In the dark of the night she’ll be gone.
In a fantasy world where royalty was adored as idyllically benevolent leaders thinking only about how to protect and serve their people, the Romanovs were betrayed by the evil Rasputin (Christopher Lloyd) who subsequently consorted with the Devil to wield dark magic powerful enough to curse their entire bloodline to death. His goal was to eradicate them and seize control, but things didn’t go quite as planned. And although the princess Anastasia (Kirsten Dunst) narrowly escaped his grasp when he fell to his own demise, Russia believed for ten years that both died that day. Because the girl’s grandmother (Angela Lansbury‘s Dowager Empress Marie) watched her fall unconscious to the platform as she fled to Paris by train, hope was practically nonexistent. Truth, however, proved much more complex.
As the prologue to Don Bluth and Gary Goldman‘s animated reimagining of Anastasia, this sequence of events reveals straight away that their vision was an obvious departure from history. It didn’t start that way, however, as Eric Tuchman‘s original adaptation contained the adult-oriented political intrigue you’d find while researching the Romanovs’ demise at the presumed hands of Vladimir Lenin and the Bolsheviks. Knowing authenticity isn’t high on children’s minds, Susan Gauthier and Bruce Graham were hired (with Bob Tzusiker and Noni White taking over upon their departure) to transform that treatment into the comedy it became. They alter time so Rasputin can serve as their unhinged (and undead) villain with a Disney-esque albino bat (Hank Azaria‘s Bartok) at his side while injecting a “Pygmalion” subplot for romantic intent.
Upon meeting these characters again a decade later, rumors that Anastasia still lived had already captivated the nation—so much so that people began training women to pretend they were the lost princess in order to earn a hefty reward waiting with the Dowager and Sophie (Bernadette Peters) in Paris. Two such charlatans actually worked in the palace while the Romanovs were in power and thus know everything necessary to construct the perfect candidate. All they were missing was someone to teach. As fate would have it, a young orphaned amnesiac named Anya (Meg Ryan) happened to also be looking for them. She needed forged papers to decipher a necklace’s promise of family living in France and one look at her told them they’d found their impeccable accomplice.
The journey that unfolds is one like many we’ve seen before. Anya is a headstrong woman who refuses to bend to young Dimitri’s (John Cusack) controlling ego despite being willing to play along in the hopes that she could be the real Anastasia after all. He wishes she’d just listen to what he says and do her job, feeding her hope to keep her pliable and trusting under the assumption he’s doing this to help her rather than using her to help him. And Dimitri’s partner Vlad (Kelsey Grammer) simply watches their war of words and frustrations with a knowing look towards the fact that they’re obviously falling in love. With his sights set on Sophie (and hers on him), the more love permeating the air the better.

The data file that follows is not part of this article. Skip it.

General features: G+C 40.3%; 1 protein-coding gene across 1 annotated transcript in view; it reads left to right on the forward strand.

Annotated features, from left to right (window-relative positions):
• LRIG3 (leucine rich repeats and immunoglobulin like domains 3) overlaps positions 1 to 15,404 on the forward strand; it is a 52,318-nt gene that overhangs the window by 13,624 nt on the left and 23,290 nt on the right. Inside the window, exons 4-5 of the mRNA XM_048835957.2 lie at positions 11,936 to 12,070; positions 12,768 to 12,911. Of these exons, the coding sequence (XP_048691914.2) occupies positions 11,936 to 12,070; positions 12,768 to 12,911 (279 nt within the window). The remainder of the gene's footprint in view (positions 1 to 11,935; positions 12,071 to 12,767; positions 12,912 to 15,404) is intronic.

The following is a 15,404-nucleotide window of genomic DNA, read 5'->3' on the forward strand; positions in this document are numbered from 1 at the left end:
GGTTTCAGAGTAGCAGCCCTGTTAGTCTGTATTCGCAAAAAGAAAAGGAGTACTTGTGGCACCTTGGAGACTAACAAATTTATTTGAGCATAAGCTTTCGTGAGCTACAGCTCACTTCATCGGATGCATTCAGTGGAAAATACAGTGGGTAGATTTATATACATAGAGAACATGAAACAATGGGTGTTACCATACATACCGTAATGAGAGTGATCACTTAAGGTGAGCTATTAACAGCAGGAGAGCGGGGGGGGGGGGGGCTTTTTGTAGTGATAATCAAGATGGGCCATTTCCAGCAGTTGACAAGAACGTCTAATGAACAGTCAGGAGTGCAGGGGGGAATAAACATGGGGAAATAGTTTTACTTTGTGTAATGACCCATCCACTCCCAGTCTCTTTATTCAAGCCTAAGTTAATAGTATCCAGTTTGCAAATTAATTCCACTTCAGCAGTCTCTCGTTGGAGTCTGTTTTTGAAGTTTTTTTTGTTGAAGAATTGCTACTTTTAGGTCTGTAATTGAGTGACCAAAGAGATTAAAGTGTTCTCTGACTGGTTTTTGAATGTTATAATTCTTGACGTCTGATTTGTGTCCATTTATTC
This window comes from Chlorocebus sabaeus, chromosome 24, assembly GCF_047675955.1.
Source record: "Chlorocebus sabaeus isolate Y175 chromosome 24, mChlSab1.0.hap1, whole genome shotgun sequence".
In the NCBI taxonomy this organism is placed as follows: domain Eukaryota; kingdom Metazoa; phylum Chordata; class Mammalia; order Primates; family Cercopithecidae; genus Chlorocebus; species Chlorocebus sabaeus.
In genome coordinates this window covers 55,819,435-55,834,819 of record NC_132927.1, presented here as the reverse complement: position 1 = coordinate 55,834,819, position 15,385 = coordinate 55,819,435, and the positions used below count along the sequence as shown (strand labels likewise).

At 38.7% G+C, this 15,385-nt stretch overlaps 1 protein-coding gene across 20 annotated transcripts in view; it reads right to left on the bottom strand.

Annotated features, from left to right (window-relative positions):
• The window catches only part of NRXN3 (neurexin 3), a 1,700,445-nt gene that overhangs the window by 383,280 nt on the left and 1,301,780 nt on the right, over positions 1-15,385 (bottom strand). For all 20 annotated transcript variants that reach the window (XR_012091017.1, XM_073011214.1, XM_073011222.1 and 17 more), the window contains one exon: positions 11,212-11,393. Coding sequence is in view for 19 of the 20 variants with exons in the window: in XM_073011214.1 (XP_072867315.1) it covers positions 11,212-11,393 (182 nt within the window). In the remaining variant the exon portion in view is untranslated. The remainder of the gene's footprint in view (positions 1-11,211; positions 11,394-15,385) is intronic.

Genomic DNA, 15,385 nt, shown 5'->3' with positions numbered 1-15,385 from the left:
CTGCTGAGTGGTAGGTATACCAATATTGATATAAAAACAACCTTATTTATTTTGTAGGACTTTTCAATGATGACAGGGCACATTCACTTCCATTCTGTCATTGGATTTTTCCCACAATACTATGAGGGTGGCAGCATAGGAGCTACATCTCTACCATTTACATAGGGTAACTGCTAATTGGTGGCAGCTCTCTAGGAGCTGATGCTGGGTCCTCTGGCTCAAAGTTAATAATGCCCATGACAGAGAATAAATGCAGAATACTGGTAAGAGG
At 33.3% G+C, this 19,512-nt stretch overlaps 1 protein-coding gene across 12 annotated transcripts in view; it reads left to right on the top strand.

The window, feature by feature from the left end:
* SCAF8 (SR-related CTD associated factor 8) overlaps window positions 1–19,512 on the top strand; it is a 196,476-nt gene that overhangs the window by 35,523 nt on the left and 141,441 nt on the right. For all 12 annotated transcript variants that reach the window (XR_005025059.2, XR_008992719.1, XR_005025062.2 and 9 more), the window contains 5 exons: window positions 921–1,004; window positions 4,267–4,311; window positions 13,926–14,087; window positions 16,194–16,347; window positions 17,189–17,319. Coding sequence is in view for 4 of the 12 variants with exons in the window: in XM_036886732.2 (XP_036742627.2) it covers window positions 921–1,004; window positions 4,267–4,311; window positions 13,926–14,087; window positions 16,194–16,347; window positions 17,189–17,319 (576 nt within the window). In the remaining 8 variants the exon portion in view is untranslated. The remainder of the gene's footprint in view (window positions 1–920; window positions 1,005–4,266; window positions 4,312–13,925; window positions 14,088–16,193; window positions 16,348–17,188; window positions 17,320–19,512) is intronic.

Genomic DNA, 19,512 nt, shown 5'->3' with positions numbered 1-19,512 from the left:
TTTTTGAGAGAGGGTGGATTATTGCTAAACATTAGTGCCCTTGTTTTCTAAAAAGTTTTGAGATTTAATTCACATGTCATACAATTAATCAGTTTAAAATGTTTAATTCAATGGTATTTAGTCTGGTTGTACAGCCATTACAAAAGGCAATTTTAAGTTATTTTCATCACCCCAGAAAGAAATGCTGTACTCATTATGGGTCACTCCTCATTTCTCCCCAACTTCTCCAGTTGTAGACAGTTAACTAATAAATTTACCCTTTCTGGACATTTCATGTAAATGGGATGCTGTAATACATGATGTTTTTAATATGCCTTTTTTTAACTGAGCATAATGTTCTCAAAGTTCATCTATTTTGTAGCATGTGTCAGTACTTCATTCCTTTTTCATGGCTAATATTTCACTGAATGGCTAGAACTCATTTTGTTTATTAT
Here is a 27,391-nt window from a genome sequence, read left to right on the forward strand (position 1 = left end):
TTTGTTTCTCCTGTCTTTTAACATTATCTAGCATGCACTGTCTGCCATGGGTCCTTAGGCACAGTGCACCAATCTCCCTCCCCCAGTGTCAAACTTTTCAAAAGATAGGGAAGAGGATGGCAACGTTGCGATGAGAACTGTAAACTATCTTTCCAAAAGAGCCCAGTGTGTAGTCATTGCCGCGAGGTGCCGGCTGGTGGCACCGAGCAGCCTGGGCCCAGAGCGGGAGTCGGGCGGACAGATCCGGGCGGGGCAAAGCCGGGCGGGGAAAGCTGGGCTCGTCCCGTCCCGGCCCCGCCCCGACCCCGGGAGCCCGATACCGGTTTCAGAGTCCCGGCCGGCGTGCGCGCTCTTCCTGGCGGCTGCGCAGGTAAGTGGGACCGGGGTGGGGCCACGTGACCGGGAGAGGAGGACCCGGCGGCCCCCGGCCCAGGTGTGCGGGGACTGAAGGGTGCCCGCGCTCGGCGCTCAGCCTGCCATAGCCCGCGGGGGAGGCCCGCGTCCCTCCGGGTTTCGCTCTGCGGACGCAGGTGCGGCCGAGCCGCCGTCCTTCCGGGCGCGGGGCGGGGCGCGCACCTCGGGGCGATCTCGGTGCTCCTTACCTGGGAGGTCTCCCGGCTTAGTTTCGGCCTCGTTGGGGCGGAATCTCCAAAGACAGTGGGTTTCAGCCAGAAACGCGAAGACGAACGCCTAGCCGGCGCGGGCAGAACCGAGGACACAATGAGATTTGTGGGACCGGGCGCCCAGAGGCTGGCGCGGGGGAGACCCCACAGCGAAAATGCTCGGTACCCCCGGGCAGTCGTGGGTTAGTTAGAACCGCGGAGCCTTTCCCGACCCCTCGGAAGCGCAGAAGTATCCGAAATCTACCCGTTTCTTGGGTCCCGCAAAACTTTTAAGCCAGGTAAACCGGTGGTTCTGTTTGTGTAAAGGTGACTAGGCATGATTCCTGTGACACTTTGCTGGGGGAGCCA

So they feed Anya the history she’ll need to fool the Dowager (or confirm her lineage) while traveling across Europe. It’s a fun ride with a welcome clash of personalities—a potent one in its eventual realization of the truth too. They aren’t, however, alone thanks to Rasputin’s evil curse looming large. Although he died and went to the underworld, he’s still “alive” and waiting for an opportunity to wreak revenge once more. Bartok (reclaiming his master’s tool of sorcery) finds him there with the news that Anastasia’s alive. Unable to keep his limbs attached to his body, Rasputin decides to send magical minions up to the real world to kill the girl for him before ultimately acknowledging that he’ll have to ascend and do it himself instead.
It’s a weird dynamic because Anastasia and Dimitri never actually confront Rasputin until the very end. He’s always in the background with his yellow demons performing his bidding to force his adversaries into narrow escapes, but he and Bartok are more background comic relief than true source of peril. The drama is therefore born from the two lies Dimitri has told: one bald and one by omission. Because once he discovers that Anya is Anastasia after all, he doesn’t let her know. By refusing to do so, he continues to risk her discovering that his intentions from the start were always to use her for money. Being more empathetic and self-hating than his initial run of vanity presumed, this guilt prevents him from telling her how he feels.
Their romance becomes the real point of intrigue. While a Rasputin fight is inevitable, his defeat is too. So rather than fear him, we revel in his over-the-top embellishments (Lloyd is wonderful in the role) as a reprieve from the main story. Our energy can thus target the uncertainty surrounding Anya and Dimitri’s unrequited love and tenuous futures. Stephen Flaherty and Lynn Ahrens‘ songs help facilitate by keeping Rasputin’s numbers entertaining and Anya’s heartfelt with a mix of exposition and nostalgia. Both she and Dimitri are motivated by a desire to rise from exile, poverty, and isolation. They yearn for the happiness of their past while striving to escape its chains and start anew. By no longer letting the Romanov name dictate their path forward, they just might.